I remember speaking to an agent in a contact centre some years ago. She asked me how I was which I thought was lovely. I took a moment to answer. I explained that I was feeling sad as a family member has just passed away. I was surprised by my vulnerability in that moment, but I was shocked by her response. “This will only take a few moments” she jumped in. Whoa! In that moment I felt like a snail retreating into my shell in an instant. What she then got from me was the hard shell and a complaint escalated at volume to her senior manager. I felt hurt by her insensitivities.
The reason why I shared this story with you is to make a point about the significance of now. The people you work with may very well have lost people, they may have experienced long Covid, had to look after loved ones, taught their children and managed to cope with furlough or know people who have been made redundant as a consequence of this nasty disease. The chances are that they want you to know a bit about what’s been going on for them as that way you’ll understand that things have changed for them, they are thinking differently and their priorities have been reorder for 2021.
The businesses that have taken care of their staff over the last 10 months and continue to do so will win in the marketplace as they will be supported by people who want to repay the kindness, the thoughtfulness that’s been shown to them during this tough time.
So, at the risk of asking a controversial question – can you honestly say that you have been genuinely interested in how all of your colleagues are doing? Have you stopped to ask them how they are and really considered their response? Have you been ‘too busy’ to take notice? Wait. There has never been a better time to create emotional connections with your colleagues. A time when they are looking for you to ‘have their back’ as much as they had yours when they juggled their chaotic and worrying home life with the demands of work, for you.
This is my final point on this topic [and then I shall put my soapbox away].
There is so much written about empathetic leadership and its importance in the workplace. Leaders have to show empathy. I think that it is an important point but it’s not an excuse. What I mean by this is – don’t wait for your leaders to show empathy in order for your business to become more empathetic to its people. Start with action you can take. There’s an academic theory I teach second year undergrads called ‘distributed leadership’ by a chap called Gronn – check him out, he has some cool triangles in a line to explain his idea. Anyhow, distributed leadership is all about everyone having the opportunity to lead in their own right.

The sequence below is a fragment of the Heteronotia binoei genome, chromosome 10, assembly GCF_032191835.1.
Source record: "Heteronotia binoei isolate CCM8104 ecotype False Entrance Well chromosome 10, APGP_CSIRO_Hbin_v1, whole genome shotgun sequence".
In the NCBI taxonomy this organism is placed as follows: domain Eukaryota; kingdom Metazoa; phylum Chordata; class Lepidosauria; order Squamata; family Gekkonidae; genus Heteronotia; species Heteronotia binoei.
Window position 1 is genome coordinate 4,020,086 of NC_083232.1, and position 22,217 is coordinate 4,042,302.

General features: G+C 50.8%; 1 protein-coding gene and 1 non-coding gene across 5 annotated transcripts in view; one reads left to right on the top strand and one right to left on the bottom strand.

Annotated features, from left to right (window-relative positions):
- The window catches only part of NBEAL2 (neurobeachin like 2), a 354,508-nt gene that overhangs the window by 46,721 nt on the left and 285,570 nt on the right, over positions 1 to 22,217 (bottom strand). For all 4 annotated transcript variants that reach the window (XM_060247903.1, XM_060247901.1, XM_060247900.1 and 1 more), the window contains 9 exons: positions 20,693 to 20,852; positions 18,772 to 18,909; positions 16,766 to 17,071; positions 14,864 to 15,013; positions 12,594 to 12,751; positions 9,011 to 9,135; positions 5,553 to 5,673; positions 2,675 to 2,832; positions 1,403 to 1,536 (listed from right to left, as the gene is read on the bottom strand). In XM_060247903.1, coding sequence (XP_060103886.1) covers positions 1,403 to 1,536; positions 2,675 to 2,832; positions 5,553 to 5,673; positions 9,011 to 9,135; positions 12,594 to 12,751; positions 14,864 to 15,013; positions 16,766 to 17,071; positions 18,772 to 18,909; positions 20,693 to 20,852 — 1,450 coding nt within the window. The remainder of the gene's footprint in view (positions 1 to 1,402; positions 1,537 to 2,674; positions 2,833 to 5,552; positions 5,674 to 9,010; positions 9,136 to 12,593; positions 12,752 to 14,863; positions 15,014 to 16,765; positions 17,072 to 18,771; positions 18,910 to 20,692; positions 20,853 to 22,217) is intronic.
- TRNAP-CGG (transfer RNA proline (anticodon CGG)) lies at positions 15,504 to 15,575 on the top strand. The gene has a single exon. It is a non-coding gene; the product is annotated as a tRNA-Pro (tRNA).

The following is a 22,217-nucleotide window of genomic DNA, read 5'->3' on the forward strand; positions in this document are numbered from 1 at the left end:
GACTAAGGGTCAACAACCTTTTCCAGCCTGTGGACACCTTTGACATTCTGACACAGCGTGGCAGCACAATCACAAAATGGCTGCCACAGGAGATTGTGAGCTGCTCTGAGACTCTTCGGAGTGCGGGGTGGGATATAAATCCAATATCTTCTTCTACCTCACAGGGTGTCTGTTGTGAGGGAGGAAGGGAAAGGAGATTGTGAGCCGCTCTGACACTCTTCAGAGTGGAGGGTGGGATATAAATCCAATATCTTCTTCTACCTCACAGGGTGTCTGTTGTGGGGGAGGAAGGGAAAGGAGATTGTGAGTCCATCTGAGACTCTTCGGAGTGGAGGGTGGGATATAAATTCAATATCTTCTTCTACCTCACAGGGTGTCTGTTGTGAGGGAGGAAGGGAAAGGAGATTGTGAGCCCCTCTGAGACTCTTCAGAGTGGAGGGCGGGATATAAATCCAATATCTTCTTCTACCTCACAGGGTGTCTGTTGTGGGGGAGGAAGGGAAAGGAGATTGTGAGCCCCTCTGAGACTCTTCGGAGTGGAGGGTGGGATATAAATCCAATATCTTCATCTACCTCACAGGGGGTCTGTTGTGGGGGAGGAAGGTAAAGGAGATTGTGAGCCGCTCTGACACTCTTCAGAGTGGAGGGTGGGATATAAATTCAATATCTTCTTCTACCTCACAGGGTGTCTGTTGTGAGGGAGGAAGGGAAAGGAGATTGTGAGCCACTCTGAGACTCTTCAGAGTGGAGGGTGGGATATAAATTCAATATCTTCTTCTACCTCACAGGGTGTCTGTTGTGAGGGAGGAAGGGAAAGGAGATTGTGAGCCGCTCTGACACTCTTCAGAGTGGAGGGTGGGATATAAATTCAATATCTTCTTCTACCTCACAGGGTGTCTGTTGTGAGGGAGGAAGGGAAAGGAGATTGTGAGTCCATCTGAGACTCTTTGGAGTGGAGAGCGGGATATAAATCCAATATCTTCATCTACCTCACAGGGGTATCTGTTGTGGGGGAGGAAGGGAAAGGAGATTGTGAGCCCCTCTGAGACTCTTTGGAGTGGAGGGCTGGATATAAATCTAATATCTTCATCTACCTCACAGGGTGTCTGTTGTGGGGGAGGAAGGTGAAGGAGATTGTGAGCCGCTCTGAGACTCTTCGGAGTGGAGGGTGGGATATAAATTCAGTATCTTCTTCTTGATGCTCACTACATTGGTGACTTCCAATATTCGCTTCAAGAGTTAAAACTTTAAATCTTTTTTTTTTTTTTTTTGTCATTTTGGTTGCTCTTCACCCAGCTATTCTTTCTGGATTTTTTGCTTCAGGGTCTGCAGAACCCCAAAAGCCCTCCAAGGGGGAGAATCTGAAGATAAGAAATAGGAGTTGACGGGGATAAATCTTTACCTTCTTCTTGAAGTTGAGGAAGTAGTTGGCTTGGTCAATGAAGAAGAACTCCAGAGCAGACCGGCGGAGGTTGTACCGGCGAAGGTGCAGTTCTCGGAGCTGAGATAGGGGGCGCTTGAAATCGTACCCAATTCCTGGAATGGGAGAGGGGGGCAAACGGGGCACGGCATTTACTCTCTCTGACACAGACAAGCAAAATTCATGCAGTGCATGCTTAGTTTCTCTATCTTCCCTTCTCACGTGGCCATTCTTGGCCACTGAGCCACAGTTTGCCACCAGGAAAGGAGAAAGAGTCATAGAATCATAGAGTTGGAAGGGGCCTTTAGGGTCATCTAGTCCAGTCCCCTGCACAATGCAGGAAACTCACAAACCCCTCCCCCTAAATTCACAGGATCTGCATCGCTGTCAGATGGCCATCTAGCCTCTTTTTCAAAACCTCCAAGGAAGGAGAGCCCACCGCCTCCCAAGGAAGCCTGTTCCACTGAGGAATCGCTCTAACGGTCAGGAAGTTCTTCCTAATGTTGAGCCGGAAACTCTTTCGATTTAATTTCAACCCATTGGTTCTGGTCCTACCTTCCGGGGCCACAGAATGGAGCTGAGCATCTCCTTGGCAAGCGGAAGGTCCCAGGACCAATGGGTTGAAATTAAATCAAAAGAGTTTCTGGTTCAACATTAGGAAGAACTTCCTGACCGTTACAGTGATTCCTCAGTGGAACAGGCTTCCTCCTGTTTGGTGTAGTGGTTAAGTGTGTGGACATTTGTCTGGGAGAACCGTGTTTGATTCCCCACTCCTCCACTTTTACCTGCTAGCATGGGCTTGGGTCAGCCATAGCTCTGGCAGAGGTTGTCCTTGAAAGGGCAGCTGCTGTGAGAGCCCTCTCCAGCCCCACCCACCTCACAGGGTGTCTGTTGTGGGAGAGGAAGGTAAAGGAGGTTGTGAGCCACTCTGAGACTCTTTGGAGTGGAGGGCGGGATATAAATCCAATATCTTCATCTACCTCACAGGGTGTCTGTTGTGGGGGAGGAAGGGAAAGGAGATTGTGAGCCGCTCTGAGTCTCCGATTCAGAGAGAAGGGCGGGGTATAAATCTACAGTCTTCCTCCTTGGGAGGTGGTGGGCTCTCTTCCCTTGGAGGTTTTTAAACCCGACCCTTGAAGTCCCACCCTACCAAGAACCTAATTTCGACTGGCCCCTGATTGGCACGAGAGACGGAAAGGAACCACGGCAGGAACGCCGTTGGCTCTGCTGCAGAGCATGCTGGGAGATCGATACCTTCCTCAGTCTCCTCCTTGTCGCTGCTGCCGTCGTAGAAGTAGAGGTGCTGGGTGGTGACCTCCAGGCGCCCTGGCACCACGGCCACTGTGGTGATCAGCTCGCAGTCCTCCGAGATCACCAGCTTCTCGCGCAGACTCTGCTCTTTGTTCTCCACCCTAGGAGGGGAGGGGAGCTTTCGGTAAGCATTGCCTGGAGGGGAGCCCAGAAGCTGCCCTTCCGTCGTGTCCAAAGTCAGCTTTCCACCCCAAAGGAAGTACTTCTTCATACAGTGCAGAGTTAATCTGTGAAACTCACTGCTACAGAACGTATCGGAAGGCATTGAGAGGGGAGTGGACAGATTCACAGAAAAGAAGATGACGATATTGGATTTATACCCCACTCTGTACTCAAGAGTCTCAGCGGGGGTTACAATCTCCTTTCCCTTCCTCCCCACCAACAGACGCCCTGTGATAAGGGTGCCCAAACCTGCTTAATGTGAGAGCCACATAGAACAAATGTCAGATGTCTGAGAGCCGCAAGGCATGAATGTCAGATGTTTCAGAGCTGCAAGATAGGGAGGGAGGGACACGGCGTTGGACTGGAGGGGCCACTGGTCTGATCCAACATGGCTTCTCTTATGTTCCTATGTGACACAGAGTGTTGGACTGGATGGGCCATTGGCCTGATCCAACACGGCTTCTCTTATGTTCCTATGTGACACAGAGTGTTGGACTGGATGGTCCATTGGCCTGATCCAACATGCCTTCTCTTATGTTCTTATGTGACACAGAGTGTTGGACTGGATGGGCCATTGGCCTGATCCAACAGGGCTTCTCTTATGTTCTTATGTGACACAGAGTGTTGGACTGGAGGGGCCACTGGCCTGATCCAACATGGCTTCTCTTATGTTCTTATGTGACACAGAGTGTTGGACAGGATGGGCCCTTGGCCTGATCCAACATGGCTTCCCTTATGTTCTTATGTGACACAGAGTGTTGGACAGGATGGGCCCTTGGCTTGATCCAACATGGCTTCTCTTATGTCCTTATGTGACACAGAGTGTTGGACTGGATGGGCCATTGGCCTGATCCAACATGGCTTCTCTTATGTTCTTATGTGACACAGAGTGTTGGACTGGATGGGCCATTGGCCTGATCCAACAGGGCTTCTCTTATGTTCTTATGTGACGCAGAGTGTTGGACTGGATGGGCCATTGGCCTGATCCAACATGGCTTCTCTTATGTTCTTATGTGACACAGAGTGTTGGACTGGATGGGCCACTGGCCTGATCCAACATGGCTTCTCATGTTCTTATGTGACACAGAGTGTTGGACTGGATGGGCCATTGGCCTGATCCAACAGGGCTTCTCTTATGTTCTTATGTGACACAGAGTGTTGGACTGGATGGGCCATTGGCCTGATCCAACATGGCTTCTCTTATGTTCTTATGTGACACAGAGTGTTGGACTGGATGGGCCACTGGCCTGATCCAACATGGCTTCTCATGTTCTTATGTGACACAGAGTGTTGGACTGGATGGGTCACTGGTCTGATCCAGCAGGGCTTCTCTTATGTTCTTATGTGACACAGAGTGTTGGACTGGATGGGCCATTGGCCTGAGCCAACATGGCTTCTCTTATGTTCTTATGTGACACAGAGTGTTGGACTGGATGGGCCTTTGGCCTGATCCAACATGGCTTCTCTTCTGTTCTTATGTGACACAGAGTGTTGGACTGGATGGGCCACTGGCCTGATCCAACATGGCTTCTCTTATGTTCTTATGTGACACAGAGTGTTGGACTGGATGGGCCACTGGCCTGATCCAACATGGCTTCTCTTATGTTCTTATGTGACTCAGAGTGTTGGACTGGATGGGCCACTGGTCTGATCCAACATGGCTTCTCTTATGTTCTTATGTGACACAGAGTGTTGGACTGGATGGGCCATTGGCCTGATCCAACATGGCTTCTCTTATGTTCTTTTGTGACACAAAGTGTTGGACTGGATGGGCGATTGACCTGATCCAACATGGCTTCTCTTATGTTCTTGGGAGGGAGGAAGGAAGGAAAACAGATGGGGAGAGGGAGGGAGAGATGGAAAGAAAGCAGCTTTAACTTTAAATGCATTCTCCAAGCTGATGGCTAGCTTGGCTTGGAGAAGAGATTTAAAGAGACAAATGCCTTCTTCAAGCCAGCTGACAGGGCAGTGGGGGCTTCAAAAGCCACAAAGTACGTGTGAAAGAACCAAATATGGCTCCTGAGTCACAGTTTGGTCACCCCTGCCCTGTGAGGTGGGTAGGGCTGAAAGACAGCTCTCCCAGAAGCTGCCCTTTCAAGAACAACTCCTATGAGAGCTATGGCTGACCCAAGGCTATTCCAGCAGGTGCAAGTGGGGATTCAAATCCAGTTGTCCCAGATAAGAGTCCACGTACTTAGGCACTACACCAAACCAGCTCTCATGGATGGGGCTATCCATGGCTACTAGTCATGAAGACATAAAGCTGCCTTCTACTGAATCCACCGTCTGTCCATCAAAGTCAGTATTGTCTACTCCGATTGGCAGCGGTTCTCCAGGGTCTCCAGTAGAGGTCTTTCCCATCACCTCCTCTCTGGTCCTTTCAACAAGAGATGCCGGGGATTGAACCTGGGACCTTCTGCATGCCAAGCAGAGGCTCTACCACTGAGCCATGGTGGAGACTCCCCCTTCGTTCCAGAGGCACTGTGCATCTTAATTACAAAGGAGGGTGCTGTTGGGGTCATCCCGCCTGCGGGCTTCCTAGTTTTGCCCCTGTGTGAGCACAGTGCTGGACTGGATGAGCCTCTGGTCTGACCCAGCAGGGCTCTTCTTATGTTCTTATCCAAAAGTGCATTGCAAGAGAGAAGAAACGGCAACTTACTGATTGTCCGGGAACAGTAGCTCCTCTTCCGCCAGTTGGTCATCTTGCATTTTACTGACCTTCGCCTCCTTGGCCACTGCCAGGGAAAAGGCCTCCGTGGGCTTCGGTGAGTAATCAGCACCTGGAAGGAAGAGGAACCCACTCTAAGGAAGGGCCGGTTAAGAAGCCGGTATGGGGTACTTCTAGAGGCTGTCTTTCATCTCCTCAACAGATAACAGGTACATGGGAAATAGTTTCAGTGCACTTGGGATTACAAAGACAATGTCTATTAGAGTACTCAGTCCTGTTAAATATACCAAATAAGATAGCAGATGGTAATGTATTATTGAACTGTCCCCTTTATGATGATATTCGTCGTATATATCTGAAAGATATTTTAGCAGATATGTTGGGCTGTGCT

So, my invitation to you is to start listening – each one of us can start a ripple effect. We know that emotions are contagious and we know that people copy others when they think they can benefit from the behaviour they have observed.
When Clare asked me to write an article for the Law Marketing Club, I wanted to put some meaningful, human thoughts together. This is my invitation to you. The next time you ask ‘how are you’? Wait. Listen. Respond.
Be interested and interesting. I think you’ll be surprised at how good you will feel when you are present for others. This is an act of self-kindness and you deserve it after the year you have had.
Wishing you all a happy and healthy break this Christmas.
Contact Sandra Thompson at Sandra@exceedallexpectations.com to find out more about the post graduate courses she runs on emotional intelligence and customer experience https://www.pearsoncollegelondon.ac.uk/find-a-course/short-courses/applied-customer-experience.html book a time to speak to her about the support she can offer you to improve your client experience through consultancy or emotional intelligence coaching.
T: 07896 561001 and follow her: https://www.linkedin.com/in/cxeisandra/